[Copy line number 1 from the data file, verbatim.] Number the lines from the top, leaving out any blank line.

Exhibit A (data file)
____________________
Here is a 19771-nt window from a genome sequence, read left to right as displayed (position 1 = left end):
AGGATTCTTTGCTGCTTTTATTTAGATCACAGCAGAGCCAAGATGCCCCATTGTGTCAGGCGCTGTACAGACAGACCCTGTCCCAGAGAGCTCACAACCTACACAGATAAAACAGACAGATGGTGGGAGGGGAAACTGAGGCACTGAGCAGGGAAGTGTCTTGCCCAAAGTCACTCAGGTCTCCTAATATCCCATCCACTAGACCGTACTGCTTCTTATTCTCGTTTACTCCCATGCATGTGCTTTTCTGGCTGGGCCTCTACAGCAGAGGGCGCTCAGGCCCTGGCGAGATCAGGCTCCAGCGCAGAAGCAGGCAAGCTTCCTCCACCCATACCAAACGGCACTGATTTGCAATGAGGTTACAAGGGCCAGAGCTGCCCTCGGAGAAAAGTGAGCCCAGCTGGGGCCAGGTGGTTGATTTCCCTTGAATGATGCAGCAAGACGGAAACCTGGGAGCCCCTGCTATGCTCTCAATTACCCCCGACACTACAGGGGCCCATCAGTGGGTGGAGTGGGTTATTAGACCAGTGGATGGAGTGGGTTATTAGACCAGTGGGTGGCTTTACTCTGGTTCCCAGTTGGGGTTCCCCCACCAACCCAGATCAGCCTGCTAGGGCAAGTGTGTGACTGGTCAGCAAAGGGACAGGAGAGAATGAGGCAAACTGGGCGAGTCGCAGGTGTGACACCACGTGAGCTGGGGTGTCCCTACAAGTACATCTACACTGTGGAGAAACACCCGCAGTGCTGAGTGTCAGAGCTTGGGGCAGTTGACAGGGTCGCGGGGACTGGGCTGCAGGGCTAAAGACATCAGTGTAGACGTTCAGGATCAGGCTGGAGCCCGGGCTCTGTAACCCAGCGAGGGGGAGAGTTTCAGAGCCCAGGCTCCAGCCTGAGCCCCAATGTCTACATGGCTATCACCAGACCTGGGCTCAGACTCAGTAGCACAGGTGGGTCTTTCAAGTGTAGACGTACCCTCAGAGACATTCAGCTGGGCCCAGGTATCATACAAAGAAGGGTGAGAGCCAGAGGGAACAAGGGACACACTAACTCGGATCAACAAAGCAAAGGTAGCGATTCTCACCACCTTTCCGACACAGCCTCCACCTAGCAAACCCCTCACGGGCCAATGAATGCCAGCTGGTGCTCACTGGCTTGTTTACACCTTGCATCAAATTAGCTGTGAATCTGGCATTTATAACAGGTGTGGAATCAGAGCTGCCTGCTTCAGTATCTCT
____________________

Here is a 19771-nt window from a genome sequence, read left to right as displayed (position 1 = left end):